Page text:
Sebastian Coe, 29 September 1956
It is easy to forget that besuited politico Lord Coe spent his previous career in little shorts and spiky shoes, rising from the Hallamshire Harriers to become one of Britain’s most successful middle-distance runners. Much of the Eighties for Coe was spent famously battling with Steves Ovett and Cram on the worlds’ athletics tracks, picking up four Olympic medals and countless records along the way. On retirement he entered a different kind of race and became Tory MP for Falmouth & Cambourne, climbing the political ladder to eventually spearhead London’s successful Olympic bid, and receiving a life peerage in 2000 that made him Baron Coe of Ranmore, Surrey. (Ran More – geddit? Deliberate? We hope so.) Suave and likable, we all hope when the games arrive we see much more of him than we do of London’s bumbling Mayor.
Danny Boyle, 20 October 1956
We debated whether to penalise Boyle for inflicting upon us the sight of Keith Allen’s knackers in full-frontal screen-sized horror in his debut movie Shallow Grave. But Boyle’s winning ticket is his constant ability to surprise. From the dark humour of that debut and the boundary-pushing adaptation of Irvine Welsh’s Trainspotting, from the Hollywood gloss of The Beach to the Oscar-winning Slumdog Millionaire, Boyle likes to tread new ground. Which is why it is unsurprising that 2012’s big project has nothing to do with film: he is artistic director of the Olympic Games ceremony. We can safely say Keith Allen’s privates will be nowhere in sight.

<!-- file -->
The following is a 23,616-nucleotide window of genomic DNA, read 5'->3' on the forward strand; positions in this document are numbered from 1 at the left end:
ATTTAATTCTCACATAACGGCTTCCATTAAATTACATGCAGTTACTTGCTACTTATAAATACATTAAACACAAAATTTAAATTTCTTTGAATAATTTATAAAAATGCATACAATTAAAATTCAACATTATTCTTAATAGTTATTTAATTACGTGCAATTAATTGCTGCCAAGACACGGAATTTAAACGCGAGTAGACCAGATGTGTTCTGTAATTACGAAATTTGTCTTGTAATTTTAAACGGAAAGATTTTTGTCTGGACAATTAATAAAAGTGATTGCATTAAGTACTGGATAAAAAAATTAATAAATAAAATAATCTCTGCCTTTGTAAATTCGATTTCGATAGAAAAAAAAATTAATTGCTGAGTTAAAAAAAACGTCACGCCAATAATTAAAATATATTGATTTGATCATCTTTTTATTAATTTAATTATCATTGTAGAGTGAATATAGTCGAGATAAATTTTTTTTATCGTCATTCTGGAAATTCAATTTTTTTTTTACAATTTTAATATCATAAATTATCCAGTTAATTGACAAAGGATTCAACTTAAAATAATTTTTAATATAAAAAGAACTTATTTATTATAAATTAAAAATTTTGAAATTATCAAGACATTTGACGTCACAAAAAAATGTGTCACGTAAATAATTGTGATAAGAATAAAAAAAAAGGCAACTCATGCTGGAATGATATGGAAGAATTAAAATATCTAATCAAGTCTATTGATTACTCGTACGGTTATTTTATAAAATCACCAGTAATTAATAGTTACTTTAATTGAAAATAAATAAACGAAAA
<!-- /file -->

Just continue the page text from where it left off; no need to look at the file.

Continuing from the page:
David Sedaris, 26 December 1956
In his 1997 collection of essays, Holidays on Ice, American humourist David Sedaris wrote, “All of us take pride and pleasure in the fact that we are unique, but I’m afraid that when all is said and done the police are right: it all comes down to fingerprints.” The quote neatly surmises his autobiographical writing style, which focuses on the minutiae of life in all its amusing, embarrassing and surprising detail. In the 17 years since his first book was published, Sedaris has gained a feverish following in the US (his book tours selling out the likes of Carnegie Hall) and worldwide acclaim. Recent appearances on Radio 4 and a five-night run at this month’s Edinburgh Fringe should cement his position as a literary heavyweight over here too, albeit one who can expertly get away with lines like, “Everyone looks retarded once you set your mind to it.”
Nick Cave, 22 September 1957
“Nick Cave has shown that ageing and raging are not mutually exclusive properties,” or so claimed internet music bible Pitchfork.com, and it’s hard to disagree. Apart from the one (literal) car crash, Cave’s recent years have been some of his most productive yet. He has flitted from writing hugely successful screenplays to his tongue-in-cheek, hard-rocking side project Grinderman, undertaken with the kind of enthusiasm normally displayed by men half his age.
Inès de La Fressange, 11 August 1957
Even if Ines de la Fressange no longer graces the covers of Vogue et al, her features may be familiar to you. Not only because she was the face of Chanel for the best part of a decade but because, since 1990, Marianne, the female symbol of the French republic, has been penned and sculpted in her likeness. Her quintessentially French looks make her the perfect poster lady for ageless sex appeal. In 2009, aged 51, she was the toast of Paris fashion week after taking to the catwalk for Gaultier, proving in Gaultier’s own words, that models “are not just 14-year-olds.”